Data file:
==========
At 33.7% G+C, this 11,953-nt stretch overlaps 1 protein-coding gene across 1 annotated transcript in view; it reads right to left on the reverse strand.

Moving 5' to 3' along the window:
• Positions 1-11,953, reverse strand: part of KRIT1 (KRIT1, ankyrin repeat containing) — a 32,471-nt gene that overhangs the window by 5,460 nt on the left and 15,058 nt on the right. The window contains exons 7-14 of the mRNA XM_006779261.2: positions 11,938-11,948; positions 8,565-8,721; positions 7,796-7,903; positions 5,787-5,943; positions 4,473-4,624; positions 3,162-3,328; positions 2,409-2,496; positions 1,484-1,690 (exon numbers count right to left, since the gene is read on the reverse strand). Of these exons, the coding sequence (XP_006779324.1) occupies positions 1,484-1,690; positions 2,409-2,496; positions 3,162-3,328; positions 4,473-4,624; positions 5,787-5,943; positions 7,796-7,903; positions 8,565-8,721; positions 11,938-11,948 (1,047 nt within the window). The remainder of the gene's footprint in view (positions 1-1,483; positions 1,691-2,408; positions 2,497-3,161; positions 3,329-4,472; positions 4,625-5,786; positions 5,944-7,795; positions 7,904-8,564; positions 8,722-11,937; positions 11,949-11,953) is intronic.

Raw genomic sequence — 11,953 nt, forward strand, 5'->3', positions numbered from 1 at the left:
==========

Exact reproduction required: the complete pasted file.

At 33.7% G+C, this 11,953-nt stretch overlaps 1 protein-coding gene across 1 annotated transcript in view; it reads right to left on the reverse strand.

Moving 5' to 3' along the window:
• Positions 1-11,953, reverse strand: part of KRIT1 (KRIT1, ankyrin repeat containing) — a 32,471-nt gene that overhangs the window by 5,460 nt on the left and 15,058 nt on the right. The window contains exons 7-14 of the mRNA XM_006779261.2: positions 11,938-11,948; positions 8,565-8,721; positions 7,796-7,903; positions 5,787-5,943; positions 4,473-4,624; positions 3,162-3,328; positions 2,409-2,496; positions 1,484-1,690 (exon numbers count right to left, since the gene is read on the reverse strand). Of these exons, the coding sequence (XP_006779324.1) occupies positions 1,484-1,690; positions 2,409-2,496; positions 3,162-3,328; positions 4,473-4,624; positions 5,787-5,943; positions 7,796-7,903; positions 8,565-8,721; positions 11,938-11,948 (1,047 nt within the window). The remainder of the gene's footprint in view (positions 1-1,483; positions 1,691-2,408; positions 2,497-3,161; positions 3,329-4,472; positions 4,625-5,786; positions 5,944-7,795; positions 7,904-8,564; positions 8,722-11,937; positions 11,949-11,953) is intronic.

Raw genomic sequence — 11,953 nt, forward strand, 5'->3', positions numbered from 1 at the left: